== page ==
The section men were robbed and locked up just before No. 1 reached Montello.  When No. 2 arrived at Montello, Conductor Clement was ordered to pull out, which he did, reaching Tacoma as soon as possible and reported train No. 1 as in the hands of robbers.

The train was released and reported at Tacoma before an armed force could be dispatched from Tacoma.  The passengers were not molested and nothing was lost except the money taken from train employees.  Their watches were returned.

The man who took charge of the engine is described as 5 feet 9 inches high, and of light complexion.  Conductor Casson, who had charge of the train, thinks there were six men and nine horsed, while Clement thinks there were fifteen.  They rode off in a southerly direction.

The Chinese section hands robbed were badly demoralized and will not work.  Four of them walked to Tacoma and had their feet badly frozen.

The No. 2 was the westbound overland passenger train, which stopped at the place where the robbers were at work, and was ordered on and hurried to Tacoma, four miles away, to give the alarm.  Had they got through with No.1 before No. 2 arrived it was doubtless intended to rob the latter also.

The robbery took place in Elko County, Nevada, 100 moles from Elko and 167 miles from Ogden.  The train was due at the latter place at 8 A.M., but was about three hours late in consequence of the robbery.

The Central Pacific Railroad Company has offered a reward of $500 for each man arrested and convicted, in addition to the regular reward of Wells, Fargo and Co.  All detectives and officers have been notified.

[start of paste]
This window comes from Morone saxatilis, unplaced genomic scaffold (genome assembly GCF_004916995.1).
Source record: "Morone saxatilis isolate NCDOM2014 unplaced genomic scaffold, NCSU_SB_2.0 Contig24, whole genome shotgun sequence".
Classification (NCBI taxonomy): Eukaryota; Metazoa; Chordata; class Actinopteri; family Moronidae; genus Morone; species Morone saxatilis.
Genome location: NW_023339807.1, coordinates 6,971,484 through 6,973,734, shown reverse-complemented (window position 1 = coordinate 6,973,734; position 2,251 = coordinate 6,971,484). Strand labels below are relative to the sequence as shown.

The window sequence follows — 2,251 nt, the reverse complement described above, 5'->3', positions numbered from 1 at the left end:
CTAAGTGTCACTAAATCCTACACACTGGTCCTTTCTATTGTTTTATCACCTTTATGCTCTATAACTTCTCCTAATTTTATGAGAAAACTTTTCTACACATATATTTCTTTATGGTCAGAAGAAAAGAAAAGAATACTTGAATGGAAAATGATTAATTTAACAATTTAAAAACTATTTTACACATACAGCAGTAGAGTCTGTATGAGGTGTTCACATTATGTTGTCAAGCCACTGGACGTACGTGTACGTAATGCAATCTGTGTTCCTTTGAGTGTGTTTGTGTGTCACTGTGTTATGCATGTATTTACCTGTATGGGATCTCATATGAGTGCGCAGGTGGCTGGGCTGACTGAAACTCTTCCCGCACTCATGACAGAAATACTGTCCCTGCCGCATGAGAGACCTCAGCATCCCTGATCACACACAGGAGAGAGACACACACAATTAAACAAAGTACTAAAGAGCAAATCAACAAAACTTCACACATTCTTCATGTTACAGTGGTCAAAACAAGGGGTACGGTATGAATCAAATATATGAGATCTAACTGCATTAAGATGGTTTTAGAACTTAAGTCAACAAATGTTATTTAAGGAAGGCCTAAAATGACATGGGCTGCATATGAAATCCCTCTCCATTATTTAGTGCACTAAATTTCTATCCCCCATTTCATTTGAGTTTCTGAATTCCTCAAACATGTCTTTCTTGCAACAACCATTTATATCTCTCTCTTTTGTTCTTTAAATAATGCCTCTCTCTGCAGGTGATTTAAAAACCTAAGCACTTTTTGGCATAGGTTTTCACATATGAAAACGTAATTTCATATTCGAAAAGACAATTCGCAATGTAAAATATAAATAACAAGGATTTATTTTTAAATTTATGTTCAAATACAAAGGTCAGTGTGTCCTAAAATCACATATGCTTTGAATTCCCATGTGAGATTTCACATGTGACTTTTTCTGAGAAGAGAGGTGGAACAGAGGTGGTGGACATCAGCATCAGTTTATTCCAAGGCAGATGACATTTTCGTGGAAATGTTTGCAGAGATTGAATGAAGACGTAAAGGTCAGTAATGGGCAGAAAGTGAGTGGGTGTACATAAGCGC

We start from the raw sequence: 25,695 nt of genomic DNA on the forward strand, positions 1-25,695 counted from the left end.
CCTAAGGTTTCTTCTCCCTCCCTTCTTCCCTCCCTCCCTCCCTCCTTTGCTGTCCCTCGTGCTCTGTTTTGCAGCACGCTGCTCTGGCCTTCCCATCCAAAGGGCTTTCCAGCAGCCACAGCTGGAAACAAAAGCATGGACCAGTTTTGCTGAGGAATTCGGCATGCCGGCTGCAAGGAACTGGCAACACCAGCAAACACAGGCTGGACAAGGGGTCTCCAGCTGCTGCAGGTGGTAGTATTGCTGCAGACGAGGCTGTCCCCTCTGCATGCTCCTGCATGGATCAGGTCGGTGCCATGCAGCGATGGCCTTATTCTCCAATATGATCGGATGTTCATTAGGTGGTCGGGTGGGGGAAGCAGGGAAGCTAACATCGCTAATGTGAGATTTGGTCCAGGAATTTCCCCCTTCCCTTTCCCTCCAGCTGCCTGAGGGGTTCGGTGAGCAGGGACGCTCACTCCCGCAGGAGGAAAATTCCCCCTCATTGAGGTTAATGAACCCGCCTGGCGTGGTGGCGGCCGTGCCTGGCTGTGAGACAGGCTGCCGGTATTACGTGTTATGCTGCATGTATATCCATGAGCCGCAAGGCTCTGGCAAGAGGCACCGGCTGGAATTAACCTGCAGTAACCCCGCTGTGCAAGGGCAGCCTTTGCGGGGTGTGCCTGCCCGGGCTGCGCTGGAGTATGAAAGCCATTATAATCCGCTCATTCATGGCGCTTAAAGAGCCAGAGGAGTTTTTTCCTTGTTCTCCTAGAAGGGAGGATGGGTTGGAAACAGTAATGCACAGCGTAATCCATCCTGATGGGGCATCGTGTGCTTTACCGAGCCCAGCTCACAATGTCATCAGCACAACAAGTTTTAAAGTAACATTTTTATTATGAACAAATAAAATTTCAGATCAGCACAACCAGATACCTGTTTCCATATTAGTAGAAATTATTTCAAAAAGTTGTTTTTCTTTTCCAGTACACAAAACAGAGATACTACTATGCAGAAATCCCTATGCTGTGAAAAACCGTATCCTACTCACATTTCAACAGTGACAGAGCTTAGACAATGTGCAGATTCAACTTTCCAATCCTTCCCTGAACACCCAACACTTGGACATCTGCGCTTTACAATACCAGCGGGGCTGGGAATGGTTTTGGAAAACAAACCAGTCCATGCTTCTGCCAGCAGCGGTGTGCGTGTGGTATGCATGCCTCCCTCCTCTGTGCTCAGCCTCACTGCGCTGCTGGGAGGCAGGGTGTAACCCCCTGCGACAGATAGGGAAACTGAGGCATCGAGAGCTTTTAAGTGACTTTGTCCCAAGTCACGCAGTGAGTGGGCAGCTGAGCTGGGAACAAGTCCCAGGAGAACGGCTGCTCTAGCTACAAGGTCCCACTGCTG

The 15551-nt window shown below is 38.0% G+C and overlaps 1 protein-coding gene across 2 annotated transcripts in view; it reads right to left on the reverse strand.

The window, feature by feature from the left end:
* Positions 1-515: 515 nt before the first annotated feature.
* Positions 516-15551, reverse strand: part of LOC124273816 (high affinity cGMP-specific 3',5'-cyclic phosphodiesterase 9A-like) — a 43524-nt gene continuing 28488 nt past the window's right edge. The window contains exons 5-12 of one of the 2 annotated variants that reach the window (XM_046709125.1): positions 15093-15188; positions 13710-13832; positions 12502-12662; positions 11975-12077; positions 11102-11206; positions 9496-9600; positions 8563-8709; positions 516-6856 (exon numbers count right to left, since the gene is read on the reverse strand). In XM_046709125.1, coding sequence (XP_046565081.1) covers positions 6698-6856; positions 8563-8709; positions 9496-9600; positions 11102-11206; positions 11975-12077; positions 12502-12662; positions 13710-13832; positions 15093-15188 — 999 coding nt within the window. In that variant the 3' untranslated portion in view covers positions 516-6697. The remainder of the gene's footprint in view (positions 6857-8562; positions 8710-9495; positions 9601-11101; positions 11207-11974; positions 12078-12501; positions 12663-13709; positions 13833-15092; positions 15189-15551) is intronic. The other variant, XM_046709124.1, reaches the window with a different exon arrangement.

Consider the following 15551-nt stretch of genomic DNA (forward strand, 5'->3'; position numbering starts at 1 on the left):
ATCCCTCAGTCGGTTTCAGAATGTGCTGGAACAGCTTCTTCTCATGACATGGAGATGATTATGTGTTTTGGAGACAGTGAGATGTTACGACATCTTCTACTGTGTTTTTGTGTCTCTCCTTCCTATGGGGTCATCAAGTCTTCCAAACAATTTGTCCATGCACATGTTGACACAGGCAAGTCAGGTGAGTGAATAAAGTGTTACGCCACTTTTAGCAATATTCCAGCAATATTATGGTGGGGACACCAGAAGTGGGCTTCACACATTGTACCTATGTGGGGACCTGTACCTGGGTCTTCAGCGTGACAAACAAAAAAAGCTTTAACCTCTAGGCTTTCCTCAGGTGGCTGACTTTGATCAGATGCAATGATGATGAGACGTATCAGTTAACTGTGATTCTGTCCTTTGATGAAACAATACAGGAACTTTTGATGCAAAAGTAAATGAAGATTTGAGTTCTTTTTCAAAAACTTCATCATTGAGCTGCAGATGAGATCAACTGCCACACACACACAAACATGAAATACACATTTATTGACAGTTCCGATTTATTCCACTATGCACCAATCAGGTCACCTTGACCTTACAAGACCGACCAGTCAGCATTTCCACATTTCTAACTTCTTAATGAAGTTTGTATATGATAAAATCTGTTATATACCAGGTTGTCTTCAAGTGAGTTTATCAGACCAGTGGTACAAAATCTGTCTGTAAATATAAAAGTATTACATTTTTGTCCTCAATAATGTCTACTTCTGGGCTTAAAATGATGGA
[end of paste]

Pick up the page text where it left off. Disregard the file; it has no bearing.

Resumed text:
Death Valley Christmas

Death Valley ChristmasFor pioneers headed out west times were tough. But no matter what the circumstances, even the harshness of Death Valley, they took time out to celebrate a Death Valley Christmas.
It was December of 1849. The Brier family, comprised of Rev. Brier, his wife Juliet and three children aged nine, six and four were traveling from Illinois to California in an all male wagon train. Unable to keep up, the Briers were left behind. Finally forced to abandon their wagon, they continued on by foot.
On Christmas Eve the Briers entered Death Valley. Rev. Brier went ahead of his family to look for water. Juliet, carrying their four-year-old son pushed the cattle ahead. At midnight they came across a small fire and Rev. Brier. It was six more miles to the main camp and water. When they arrived, they washed off the alkali dust. Two teamsters headed in the same direction as the Briers showed up in camp. Meat was cooked, biscuits made, and coffee boiled.
Sitting by the warmth of the fire, the small group listened to Rev. Brier as he preached his Christmas sermon. After the sermon was over, a man scouting ahead for another wagon train joined the group.
Death Valley Christmas
A Night in Death Valley
Although the Briers were no longer alone, their hard time was not over. They walked the remaining 400 miles to Los Angeles. Were it not for the determination of Juliet Brier, who was only five foot tall, the family would not have made it. During those last three weeks she not only steadied her husband, but she provided inspiration to all the men in the wagon train.
The Brier family arrived safely in Los Angeles where Rev. and Juliet Brier lived a long life, having more children. But they never forgot that Christmas in Death Valley.